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The Middle East’s Tribal DNA



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As Condoleezza Rice tries to keep momentum alive for her Annapolis initiative, the State Department’s attention is focusing once again upon the political disputes surrounding Arab-Israeli conflict.  But can the political issues be separated from the cultural and religious?  Anthropologist Philip Carl Salzman provides an alternate analysis of the Arab-Israeli conflict, or more broadly, “Islam’s bloody borders,” here.

A couple of excerpts: 

The concept of “honor” infuses raiding and predatory expansion. First, fulfillment of obligations according to the dictates of lineage solidarity achieves honor. Second, neutral mediators who resolve conflicts and restore peace among tribesmen win honor. Third, victory in conflicts between lineages in opposition brings honor. Violence against outsiders is a well-worn path for those seeking honor. Success brings honor. Winners gain; losers lose. Trying, short of success, counts for nothing. In Middle Eastern tribal culture, victims are despised, not celebrated….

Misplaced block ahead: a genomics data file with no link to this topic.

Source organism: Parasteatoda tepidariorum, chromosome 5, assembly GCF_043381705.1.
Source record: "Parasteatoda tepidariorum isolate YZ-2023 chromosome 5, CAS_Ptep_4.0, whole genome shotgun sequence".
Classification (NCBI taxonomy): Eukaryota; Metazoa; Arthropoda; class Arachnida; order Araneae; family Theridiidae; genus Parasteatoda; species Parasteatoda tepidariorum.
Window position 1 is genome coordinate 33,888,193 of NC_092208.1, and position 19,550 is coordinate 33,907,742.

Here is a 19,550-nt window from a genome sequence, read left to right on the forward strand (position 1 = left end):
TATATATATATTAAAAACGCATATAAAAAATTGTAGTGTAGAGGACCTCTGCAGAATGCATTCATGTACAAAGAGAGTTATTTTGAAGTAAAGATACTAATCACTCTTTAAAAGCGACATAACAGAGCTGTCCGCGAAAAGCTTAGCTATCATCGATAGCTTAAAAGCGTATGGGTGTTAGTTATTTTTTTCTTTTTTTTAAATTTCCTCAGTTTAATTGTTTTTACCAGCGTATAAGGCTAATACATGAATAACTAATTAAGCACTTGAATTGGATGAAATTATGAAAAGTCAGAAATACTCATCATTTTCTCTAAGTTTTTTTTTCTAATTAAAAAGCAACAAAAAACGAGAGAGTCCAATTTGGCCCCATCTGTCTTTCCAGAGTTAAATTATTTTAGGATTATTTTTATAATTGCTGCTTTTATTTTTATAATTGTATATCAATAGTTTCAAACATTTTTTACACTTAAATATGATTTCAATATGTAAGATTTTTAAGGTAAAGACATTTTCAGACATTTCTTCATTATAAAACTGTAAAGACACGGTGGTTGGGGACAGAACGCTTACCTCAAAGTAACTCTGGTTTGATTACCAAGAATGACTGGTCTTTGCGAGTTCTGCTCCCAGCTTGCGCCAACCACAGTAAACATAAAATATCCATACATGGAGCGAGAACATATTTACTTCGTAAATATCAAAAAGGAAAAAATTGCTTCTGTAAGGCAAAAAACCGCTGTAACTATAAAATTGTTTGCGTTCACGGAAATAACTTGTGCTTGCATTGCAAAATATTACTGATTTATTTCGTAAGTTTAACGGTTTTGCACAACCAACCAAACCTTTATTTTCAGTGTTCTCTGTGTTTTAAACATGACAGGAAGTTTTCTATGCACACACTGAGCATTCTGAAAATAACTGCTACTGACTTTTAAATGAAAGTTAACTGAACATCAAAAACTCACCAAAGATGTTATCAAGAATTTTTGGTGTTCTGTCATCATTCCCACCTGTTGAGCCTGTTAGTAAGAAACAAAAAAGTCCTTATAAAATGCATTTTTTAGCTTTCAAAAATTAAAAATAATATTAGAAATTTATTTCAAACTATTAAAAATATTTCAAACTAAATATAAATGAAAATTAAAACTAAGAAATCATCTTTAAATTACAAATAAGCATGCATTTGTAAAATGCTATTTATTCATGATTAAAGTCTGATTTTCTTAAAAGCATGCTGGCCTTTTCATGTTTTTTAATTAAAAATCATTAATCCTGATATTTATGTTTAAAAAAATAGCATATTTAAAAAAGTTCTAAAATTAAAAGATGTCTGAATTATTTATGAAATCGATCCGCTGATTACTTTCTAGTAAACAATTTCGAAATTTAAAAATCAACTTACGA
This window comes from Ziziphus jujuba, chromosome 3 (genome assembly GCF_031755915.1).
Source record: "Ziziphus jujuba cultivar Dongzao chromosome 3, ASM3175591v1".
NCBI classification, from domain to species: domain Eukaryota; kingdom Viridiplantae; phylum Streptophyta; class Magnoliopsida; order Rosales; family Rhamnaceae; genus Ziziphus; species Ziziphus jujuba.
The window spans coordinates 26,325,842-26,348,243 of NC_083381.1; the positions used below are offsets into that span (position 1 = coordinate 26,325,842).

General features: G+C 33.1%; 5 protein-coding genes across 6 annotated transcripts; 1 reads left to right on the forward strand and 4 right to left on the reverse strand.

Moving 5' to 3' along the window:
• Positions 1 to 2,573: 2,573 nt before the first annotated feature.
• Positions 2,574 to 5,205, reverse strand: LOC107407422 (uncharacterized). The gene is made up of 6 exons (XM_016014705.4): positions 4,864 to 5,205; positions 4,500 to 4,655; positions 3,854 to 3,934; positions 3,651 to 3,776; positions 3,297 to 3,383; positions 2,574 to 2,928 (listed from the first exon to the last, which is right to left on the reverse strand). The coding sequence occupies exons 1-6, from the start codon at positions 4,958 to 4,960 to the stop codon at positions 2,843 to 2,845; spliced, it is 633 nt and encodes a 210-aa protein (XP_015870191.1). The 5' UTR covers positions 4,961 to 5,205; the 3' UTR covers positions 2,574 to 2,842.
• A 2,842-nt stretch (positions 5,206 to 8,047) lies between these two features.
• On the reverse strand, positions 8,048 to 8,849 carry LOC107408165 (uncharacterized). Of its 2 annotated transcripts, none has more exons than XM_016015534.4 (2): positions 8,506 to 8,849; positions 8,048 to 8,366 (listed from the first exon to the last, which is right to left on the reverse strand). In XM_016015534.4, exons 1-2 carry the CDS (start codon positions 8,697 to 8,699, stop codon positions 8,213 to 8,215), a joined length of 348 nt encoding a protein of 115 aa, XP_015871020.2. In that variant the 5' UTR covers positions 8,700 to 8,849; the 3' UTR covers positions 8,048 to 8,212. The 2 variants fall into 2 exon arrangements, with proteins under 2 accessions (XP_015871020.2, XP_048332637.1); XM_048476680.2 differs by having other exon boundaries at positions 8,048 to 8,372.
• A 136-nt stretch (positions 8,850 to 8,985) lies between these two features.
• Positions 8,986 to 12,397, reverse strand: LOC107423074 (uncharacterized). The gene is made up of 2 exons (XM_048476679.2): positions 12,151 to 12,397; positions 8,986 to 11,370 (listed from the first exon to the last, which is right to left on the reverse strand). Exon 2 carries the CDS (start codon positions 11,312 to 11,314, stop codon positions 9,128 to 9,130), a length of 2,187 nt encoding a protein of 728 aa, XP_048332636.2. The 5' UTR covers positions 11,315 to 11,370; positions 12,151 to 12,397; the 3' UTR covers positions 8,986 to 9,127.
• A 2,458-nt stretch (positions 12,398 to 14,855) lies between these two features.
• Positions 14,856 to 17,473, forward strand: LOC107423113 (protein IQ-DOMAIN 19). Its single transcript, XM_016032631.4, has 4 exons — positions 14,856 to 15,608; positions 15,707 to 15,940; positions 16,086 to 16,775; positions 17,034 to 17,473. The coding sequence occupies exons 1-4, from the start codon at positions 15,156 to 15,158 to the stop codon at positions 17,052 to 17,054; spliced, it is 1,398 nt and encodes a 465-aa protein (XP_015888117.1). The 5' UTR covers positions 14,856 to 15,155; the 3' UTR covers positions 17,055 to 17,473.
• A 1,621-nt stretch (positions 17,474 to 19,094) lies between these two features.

Building on the tribal system, Muhammad framed an inclusive structure within which the tribes had a common, God-given identity as Muslims. This imbued the tribes with a common interest and common project. But unification was only possible by extending the basic tribal principle of balanced opposition. This Muhammad did by opposing the Muslim to the infidel, and the dar al-Islam, the land of Islam and peace, to the dar al-harb, the land of the infidels and conflict. He raised balanced opposition to a higher structural level as the new Muslim tribes unified in the face of the infidel enemy. Bedouin raiding became sanctified as an act of religious duty. With every successful battle against unbelievers, more Bedouin joined the umma. Once united, the Bedouin warriors turned outward, teaching the world the meaning of jihad, which some academics today say means only struggle but which, in the context of early Islamic writing and theological debates, was understood as holy war.



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